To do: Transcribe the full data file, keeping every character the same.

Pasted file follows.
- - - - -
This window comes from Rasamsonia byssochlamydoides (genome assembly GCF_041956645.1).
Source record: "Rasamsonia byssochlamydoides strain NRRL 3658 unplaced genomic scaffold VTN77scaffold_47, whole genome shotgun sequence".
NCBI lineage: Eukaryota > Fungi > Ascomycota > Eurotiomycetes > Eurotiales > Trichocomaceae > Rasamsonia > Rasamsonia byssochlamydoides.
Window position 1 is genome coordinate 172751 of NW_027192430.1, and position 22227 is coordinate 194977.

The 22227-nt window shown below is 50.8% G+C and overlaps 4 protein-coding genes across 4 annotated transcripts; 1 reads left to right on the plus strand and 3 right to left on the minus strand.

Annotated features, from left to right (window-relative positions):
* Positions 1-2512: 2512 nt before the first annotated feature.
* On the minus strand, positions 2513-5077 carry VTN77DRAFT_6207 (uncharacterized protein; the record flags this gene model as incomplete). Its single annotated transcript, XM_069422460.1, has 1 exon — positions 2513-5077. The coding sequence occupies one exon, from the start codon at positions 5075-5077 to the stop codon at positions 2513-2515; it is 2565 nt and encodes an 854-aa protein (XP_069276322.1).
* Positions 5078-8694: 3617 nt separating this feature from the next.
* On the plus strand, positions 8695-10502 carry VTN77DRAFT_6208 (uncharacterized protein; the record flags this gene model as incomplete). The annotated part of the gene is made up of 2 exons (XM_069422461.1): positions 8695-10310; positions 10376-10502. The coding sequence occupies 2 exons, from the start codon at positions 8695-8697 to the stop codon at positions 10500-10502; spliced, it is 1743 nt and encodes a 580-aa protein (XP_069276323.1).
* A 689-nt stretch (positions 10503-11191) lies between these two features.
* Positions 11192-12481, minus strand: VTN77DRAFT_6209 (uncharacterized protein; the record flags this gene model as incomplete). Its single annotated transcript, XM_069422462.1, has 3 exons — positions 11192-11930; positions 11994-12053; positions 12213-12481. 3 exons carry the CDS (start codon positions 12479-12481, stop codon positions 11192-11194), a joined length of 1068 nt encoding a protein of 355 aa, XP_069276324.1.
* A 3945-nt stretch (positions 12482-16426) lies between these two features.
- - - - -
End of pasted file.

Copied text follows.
This window comes from Rasamsonia byssochlamydoides (genome assembly GCF_041956645.1).
Source record: "Rasamsonia byssochlamydoides strain NRRL 3658 unplaced genomic scaffold VTN77scaffold_47, whole genome shotgun sequence".
NCBI lineage: Eukaryota > Fungi > Ascomycota > Eurotiomycetes > Eurotiales > Trichocomaceae > Rasamsonia > Rasamsonia byssochlamydoides.
Window position 1 is genome coordinate 172751 of NW_027192430.1, and position 22227 is coordinate 194977.

The 22227-nt window shown below is 50.8% G+C and overlaps 4 protein-coding genes across 4 annotated transcripts; 1 reads left to right on the plus strand and 3 right to left on the minus strand.

Annotated features, from left to right (window-relative positions):
* Positions 1-2512: 2512 nt before the first annotated feature.
* On the minus strand, positions 2513-5077 carry VTN77DRAFT_6207 (uncharacterized protein; the record flags this gene model as incomplete). Its single annotated transcript, XM_069422460.1, has 1 exon — positions 2513-5077. The coding sequence occupies one exon, from the start codon at positions 5075-5077 to the stop codon at positions 2513-2515; it is 2565 nt and encodes an 854-aa protein (XP_069276322.1).
* Positions 5078-8694: 3617 nt separating this feature from the next.
* On the plus strand, positions 8695-10502 carry VTN77DRAFT_6208 (uncharacterized protein; the record flags this gene model as incomplete). The annotated part of the gene is made up of 2 exons (XM_069422461.1): positions 8695-10310; positions 10376-10502. The coding sequence occupies 2 exons, from the start codon at positions 8695-8697 to the stop codon at positions 10500-10502; spliced, it is 1743 nt and encodes a 580-aa protein (XP_069276323.1).
* A 689-nt stretch (positions 10503-11191) lies between these two features.
* Positions 11192-12481, minus strand: VTN77DRAFT_6209 (uncharacterized protein; the record flags this gene model as incomplete). Its single annotated transcript, XM_069422462.1, has 3 exons — positions 11192-11930; positions 11994-12053; positions 12213-12481. 3 exons carry the CDS (start codon positions 12479-12481, stop codon positions 11192-11194), a joined length of 1068 nt encoding a protein of 355 aa, XP_069276324.1.
* A 3945-nt stretch (positions 12482-16426) lies between these two features.